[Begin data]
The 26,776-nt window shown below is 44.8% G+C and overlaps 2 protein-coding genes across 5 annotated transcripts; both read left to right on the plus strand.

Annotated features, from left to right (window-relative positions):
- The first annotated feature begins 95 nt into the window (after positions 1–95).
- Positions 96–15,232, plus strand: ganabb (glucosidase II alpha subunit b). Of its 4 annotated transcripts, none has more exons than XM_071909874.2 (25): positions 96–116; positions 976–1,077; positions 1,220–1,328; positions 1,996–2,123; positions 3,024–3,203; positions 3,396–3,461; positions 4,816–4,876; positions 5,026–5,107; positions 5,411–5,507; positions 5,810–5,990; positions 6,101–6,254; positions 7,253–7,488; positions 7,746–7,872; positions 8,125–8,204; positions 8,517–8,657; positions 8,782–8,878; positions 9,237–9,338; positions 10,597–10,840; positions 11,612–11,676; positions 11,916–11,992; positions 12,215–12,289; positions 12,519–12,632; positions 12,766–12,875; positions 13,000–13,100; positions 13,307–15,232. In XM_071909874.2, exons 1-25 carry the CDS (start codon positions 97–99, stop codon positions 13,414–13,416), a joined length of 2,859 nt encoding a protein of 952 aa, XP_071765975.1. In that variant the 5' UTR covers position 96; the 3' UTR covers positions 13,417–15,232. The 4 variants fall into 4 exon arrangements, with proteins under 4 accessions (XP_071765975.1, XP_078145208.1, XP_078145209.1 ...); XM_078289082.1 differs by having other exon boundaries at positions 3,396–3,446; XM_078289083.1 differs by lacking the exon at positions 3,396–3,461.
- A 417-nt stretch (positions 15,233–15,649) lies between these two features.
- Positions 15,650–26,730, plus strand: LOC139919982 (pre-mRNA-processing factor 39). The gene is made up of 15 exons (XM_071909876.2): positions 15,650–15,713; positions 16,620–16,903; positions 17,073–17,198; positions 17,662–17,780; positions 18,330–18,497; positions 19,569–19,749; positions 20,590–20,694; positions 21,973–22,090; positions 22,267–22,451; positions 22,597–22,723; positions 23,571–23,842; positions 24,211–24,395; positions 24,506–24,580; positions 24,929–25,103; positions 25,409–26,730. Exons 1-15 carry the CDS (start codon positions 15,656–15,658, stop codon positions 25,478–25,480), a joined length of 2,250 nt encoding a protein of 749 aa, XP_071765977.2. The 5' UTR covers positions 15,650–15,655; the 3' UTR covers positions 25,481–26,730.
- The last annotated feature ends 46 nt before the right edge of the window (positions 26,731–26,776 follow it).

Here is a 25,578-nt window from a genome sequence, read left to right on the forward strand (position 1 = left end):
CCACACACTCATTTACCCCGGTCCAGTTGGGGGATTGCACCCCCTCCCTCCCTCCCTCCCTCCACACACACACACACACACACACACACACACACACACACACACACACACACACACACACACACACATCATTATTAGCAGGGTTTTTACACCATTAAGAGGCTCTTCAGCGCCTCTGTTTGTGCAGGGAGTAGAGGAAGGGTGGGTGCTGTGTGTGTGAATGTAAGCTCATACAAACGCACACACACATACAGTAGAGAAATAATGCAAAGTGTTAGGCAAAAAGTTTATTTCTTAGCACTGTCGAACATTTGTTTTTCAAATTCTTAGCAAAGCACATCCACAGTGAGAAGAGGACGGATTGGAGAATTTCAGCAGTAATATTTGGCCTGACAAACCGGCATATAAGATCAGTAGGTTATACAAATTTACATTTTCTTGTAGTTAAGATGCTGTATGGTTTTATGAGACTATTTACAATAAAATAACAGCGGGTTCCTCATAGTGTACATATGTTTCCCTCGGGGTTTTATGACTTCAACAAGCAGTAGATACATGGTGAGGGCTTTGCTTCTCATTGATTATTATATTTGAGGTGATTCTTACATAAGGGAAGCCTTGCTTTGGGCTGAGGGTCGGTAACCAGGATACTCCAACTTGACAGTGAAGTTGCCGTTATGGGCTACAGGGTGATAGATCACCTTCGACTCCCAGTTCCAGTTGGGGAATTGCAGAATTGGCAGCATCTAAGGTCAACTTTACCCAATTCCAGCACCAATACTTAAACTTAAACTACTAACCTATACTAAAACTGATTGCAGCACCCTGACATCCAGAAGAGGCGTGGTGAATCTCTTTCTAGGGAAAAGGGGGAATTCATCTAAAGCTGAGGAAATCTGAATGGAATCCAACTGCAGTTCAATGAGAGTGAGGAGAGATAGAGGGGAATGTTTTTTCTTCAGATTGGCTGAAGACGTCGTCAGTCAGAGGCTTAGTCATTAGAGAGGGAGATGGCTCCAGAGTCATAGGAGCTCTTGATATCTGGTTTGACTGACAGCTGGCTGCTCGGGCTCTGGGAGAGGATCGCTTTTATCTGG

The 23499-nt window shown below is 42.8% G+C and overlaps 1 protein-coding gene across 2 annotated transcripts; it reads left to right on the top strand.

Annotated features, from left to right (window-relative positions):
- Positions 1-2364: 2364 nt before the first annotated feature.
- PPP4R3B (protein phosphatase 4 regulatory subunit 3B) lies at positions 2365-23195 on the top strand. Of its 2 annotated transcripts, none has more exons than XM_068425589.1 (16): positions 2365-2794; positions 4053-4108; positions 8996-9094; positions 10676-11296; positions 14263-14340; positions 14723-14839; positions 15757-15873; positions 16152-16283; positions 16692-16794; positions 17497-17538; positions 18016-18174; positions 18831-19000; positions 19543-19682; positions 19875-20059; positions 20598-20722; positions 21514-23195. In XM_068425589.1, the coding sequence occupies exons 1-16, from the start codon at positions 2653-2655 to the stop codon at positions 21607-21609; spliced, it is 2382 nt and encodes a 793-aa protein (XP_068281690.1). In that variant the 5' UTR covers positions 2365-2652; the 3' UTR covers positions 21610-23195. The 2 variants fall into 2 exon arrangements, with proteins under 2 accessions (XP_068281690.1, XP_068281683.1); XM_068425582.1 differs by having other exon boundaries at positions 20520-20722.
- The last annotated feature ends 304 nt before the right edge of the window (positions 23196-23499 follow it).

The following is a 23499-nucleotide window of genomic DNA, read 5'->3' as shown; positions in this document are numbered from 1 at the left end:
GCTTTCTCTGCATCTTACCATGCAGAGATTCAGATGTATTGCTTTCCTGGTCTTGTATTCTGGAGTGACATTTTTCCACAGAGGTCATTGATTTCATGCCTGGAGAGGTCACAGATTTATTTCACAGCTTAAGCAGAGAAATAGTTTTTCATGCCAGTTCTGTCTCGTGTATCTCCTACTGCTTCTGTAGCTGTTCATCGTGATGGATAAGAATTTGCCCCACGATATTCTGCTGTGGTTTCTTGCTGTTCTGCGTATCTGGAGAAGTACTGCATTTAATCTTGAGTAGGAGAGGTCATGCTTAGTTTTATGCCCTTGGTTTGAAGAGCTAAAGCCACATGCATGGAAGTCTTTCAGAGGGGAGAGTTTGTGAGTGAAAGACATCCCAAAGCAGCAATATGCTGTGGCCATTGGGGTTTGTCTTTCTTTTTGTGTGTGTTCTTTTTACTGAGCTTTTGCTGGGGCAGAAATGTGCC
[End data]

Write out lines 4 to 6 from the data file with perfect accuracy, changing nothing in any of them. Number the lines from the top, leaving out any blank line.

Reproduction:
- Positions 96–15,232, plus strand: ganabb (glucosidase II alpha subunit b). Of its 4 annotated transcripts, none has more exons than XM_071909874.2 (25): positions 96–116; positions 976–1,077; positions 1,220–1,328; positions 1,996–2,123; positions 3,024–3,203; positions 3,396–3,461; positions 4,816–4,876; positions 5,026–5,107; positions 5,411–5,507; positions 5,810–5,990; positions 6,101–6,254; positions 7,253–7,488; positions 7,746–7,872; positions 8,125–8,204; positions 8,517–8,657; positions 8,782–8,878; positions 9,237–9,338; positions 10,597–10,840; positions 11,612–11,676; positions 11,916–11,992; positions 12,215–12,289; positions 12,519–12,632; positions 12,766–12,875; positions 13,000–13,100; positions 13,307–15,232. In XM_071909874.2, exons 1-25 carry the CDS (start codon positions 97–99, stop codon positions 13,414–13,416), a joined length of 2,859 nt encoding a protein of 952 aa, XP_071765975.1. In that variant the 5' UTR covers position 96; the 3' UTR covers positions 13,417–15,232. The 4 variants fall into 4 exon arrangements, with proteins under 4 accessions (XP_071765975.1, XP_078145208.1, XP_078145209.1 ...); XM_078289082.1 differs by having other exon boundaries at positions 3,396–3,446; XM_078289083.1 differs by lacking the exon at positions 3,396–3,461.
- A 417-nt stretch (positions 15,233–15,649) lies between these two features.
- Positions 15,650–26,730, plus strand: LOC139919982 (pre-mRNA-processing factor 39). The gene is made up of 15 exons (XM_071909876.2): positions 15,650–15,713; positions 16,620–16,903; positions 17,073–17,198; positions 17,662–17,780; positions 18,330–18,497; positions 19,569–19,749; positions 20,590–20,694; positions 21,973–22,090; positions 22,267–22,451; positions 22,597–22,723; positions 23,571–23,842; positions 24,211–24,395; positions 24,506–24,580; positions 24,929–25,103; positions 25,409–26,730. Exons 1-15 carry the CDS (start codon positions 15,656–15,658, stop codon positions 25,478–25,480), a joined length of 2,250 nt encoding a protein of 749 aa, XP_071765977.2. The 5' UTR covers positions 15,650–15,655; the 3' UTR covers positions 25,481–26,730.